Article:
Wednesday, September 24, 2014

Looking ahead for air travel

If you were an airline passenger during the past year, you’d  probably agree that flying has become more tedious and less pleasant all around.  There really is less room between seats, not to mention that the seats themselves are smaller. Airlines have reconfigured cabins to accommodate more seats, even taking space from bathrooms to allow for more seats.  Road rage has given way to seat rage as travelers battle over whether to recline or not.

Overhead storage? It’s diminishing, too, and passengers must scramble to find a spot for their carry-on bag. Adding to the frustration, some airlines are now imposing fees for gate checking bags that don’t fit.
Add in additional fees for extra leg room, checking baggage, purchasing food items in transit, and additional security fees, and it’s no wonder many travelers are grumpy before they even board the plane.

Despite all that, Dean Headley, Airline Quality Rating co-author and associate professor of marketing at Wichita State University, says industry airline performance quality has generally improved each year since 2007. In 2013 airline performance was steady, with improvement trends during the first five months (December had the worst monthly ratings, however).
Recent airline consolidations will require time before it can be determined whether these mega-carriers provide better service for travelers—historically, that’s questionable.


In the meantime, the following ratings by the Airline Quality Rating system might prove helpful for booking your next flight: In 2013, the best performing airlines across the combined AQR categories were Virgin America, Jet Blue, Hawaiian, Delta, and Alaska. Hawaiian was best in on-time performance. Jet Blue and Virgin America were best in avoiding denied boardings. Virgin America was best in baggage handling. Southwest had the lowest rate of customer complaints.

The worst performing airlines across the combined AQR categories in 2013 were American Eagle, SkyWest, Express Jet, United, and Frontier. American Eagle, ExpressJet, and Frontier had the worst on-time performances. SkyWest had the worst rate of denied boardings. American Eagle had the highest rate of mishandled baggage. Frontier had the highest rate of customer complaints.

The best things you can do as a traveler are plan ahead and then bring your most patient attitude to the terminal.



 

Tuesday, September 16, 2014

Living on the edge at Taft Point in Yosemite National Park


Sometimes the only way to believe in forever is to see it firsthand.

Looking 3,000 feet down into Yosemite Valley
from Taft Point
I read this quote in a magazine ad on the wild and wonderful charms of  West Virginia, a state I've never visited. It reminded me of  another wild and wonderful sight from my travels.

At the end of the Taft Point Trail in Yosemite National Park is a spot that perfectly fits the quote: You can see forever. In fact, you’ll have heart-thumping views of the Yosemite Valley 3000 feet below while roaming among huge granite boulders overlooking sheer drop-offs.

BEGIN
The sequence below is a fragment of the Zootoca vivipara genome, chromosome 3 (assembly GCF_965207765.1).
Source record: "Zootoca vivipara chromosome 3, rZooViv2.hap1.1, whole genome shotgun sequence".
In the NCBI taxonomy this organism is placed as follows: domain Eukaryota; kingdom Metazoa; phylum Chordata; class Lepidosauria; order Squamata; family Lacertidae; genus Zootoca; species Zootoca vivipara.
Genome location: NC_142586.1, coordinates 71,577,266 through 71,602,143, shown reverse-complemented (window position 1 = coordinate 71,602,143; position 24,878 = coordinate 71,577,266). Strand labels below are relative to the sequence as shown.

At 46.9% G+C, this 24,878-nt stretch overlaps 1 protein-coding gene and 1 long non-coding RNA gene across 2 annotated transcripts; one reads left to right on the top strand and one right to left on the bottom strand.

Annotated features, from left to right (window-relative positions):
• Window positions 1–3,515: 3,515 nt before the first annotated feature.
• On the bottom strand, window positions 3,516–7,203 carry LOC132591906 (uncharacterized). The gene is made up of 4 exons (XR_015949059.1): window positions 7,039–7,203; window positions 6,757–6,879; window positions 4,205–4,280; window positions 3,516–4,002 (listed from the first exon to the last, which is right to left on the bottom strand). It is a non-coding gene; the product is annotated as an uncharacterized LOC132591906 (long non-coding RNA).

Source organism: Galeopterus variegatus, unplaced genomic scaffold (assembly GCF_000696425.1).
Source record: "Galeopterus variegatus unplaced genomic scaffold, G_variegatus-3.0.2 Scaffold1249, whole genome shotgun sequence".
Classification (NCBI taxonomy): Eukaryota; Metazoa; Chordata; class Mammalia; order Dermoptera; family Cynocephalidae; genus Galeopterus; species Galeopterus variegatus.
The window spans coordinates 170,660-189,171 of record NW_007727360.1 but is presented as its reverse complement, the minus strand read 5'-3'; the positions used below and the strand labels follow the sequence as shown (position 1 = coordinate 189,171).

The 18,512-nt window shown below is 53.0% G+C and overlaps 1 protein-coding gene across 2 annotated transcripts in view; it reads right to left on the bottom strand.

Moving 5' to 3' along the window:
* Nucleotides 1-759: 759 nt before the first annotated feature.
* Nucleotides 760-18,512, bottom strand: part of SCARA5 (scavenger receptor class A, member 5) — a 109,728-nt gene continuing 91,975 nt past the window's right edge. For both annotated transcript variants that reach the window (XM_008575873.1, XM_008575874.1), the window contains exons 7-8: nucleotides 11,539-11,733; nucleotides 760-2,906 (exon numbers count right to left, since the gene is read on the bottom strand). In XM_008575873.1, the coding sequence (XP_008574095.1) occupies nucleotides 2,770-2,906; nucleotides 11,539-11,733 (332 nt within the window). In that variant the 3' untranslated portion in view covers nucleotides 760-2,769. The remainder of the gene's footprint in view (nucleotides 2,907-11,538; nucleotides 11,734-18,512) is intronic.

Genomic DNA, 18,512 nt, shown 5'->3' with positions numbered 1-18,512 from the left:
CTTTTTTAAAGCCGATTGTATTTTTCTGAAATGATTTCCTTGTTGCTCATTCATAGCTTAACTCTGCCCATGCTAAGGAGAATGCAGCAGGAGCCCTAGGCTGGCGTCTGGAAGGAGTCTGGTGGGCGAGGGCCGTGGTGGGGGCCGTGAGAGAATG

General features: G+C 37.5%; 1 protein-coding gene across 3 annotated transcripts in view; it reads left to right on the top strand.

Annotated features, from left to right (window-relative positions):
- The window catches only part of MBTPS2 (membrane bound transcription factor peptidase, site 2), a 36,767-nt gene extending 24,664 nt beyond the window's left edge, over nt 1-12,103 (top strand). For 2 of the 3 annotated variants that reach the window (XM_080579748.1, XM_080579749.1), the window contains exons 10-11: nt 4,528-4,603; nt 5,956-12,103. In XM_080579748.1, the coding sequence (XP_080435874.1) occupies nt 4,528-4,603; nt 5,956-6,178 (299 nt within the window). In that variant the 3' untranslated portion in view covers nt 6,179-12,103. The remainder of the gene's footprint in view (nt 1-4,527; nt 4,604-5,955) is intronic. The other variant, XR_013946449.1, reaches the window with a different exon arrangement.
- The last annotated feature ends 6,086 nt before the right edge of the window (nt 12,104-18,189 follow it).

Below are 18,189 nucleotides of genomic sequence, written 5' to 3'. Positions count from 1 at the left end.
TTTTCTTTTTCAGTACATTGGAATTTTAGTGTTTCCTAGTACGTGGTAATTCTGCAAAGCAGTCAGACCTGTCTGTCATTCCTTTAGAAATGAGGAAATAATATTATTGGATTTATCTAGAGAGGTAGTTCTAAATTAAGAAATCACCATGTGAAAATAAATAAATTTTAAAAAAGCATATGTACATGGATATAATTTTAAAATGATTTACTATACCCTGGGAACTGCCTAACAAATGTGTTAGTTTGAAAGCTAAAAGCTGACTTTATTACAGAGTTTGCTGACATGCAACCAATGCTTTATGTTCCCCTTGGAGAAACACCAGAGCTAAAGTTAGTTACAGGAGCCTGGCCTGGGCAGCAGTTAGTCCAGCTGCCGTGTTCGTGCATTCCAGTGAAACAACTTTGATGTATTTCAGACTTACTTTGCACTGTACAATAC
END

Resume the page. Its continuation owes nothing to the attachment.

This 2.2-mile round-trip hike starts from the same trailhead as Sentinel Dome Trail on Glacier Point Road. It meanders in the opposite direction through a thick green forest (shady and cool despite warm afternoon temperatures) and briefly climbs up a granite rock face to the top of Taft Point's cliff.
The hike starts out on a forested path.

From about 8,000 feet elevation you have sweeping vistas of the Valley, ElCapitan, and Yosemite's north rim. But what is most striking is the incredible sense of awe you feel at the vastness stretching out in front of and below you. With a strong wind blowing--and only one small guardrail--you also need a healthy respect for the potential danger of the site.
Only one small guardrail keeps
visitors back from the edge.
Among the features of this hike are the fissures or cracks created by centuries of geologic upheaval--some trapping huge boulders between the rock walls—just waiting for an earthquake to shake them loose.

Boulders have been stuck in
rock fissures for centuries.
Amazingly, our party of three had this entire scene to ourselves. We wandered over the rock  surface, and I tempted the fates a bit bydangling  my feet over the edge (I looked out not down!).  We lingered awhile on elevated rocks just soaking  in the serenity and peacefulness of this immense, isolated spot. Even in a national park visited by four million people annually, it’s possible to feel alone and at one with nature.

Taft Point Trail  isn’t a difficult hike; but if you take children, be sure to keep an eye on them at the top! There’s plenty of room to roam, which is fine as long as they don’t lose their footing or get close to the edge.
Sharp, jagged rocks form sheer cliffs
at Taft Point in Yosemite.

Photos by Larry and Beverly Burmeier

Read more travel stories at Striped Pot
and Austin Adventure Travel